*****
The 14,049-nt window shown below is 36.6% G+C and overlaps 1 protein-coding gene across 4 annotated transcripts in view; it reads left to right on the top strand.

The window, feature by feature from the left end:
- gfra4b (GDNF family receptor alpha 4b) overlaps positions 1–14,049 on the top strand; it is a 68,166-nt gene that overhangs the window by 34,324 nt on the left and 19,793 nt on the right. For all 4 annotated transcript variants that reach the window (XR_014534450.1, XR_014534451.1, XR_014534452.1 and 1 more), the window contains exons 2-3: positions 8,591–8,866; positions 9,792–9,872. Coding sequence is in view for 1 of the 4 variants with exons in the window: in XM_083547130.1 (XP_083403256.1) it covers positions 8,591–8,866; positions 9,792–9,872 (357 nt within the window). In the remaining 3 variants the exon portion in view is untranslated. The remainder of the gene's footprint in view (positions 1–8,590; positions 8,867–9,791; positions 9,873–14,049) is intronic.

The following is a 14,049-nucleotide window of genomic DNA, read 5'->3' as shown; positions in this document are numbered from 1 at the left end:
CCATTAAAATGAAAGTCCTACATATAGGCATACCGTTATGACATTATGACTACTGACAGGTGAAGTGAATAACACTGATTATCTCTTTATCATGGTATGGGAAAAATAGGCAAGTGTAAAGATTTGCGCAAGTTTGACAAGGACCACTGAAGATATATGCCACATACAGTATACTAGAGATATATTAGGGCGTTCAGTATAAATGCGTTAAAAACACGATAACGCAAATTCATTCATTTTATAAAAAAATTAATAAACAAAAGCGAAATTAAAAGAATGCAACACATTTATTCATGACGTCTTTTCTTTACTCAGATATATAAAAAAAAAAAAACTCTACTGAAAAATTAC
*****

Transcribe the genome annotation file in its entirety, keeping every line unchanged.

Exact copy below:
The 14,049-nt window shown below is 36.6% G+C and overlaps 1 protein-coding gene across 4 annotated transcripts in view; it reads left to right on the top strand.

The window, feature by feature from the left end:
- gfra4b (GDNF family receptor alpha 4b) overlaps positions 1–14,049 on the top strand; it is a 68,166-nt gene that overhangs the window by 34,324 nt on the left and 19,793 nt on the right. For all 4 annotated transcript variants that reach the window (XR_014534450.1, XR_014534451.1, XR_014534452.1 and 1 more), the window contains exons 2-3: positions 8,591–8,866; positions 9,792–9,872. Coding sequence is in view for 1 of the 4 variants with exons in the window: in XM_083547130.1 (XP_083403256.1) it covers positions 8,591–8,866; positions 9,792–9,872 (357 nt within the window). In the remaining 3 variants the exon portion in view is untranslated. The remainder of the gene's footprint in view (positions 1–8,590; positions 8,867–9,791; positions 9,873–14,049) is intronic.

The following is a 14,049-nucleotide window of genomic DNA, read 5'->3' as shown; positions in this document are numbered from 1 at the left end:
CCATTAAAATGAAAGTCCTACATATAGGCATACCGTTATGACATTATGACTACTGACAGGTGAAGTGAATAACACTGATTATCTCTTTATCATGGTATGGGAAAAATAGGCAAGTGTAAAGATTTGCGCAAGTTTGACAAGGACCACTGAAGATATATGCCACATACAGTATACTAGAGATATATTAGGGCGTTCAGTATAAATGCGTTAAAAACACGATAACGCAAATTCATTCATTTTATAAAAAAATTAATAAACAAAAGCGAAATTAAAAGAATGCAACACATTTATTCATGACGTCTTTTCTTTACTCAGATATATAAAAAAAAAAAAACTCTACTGAAAAATTAC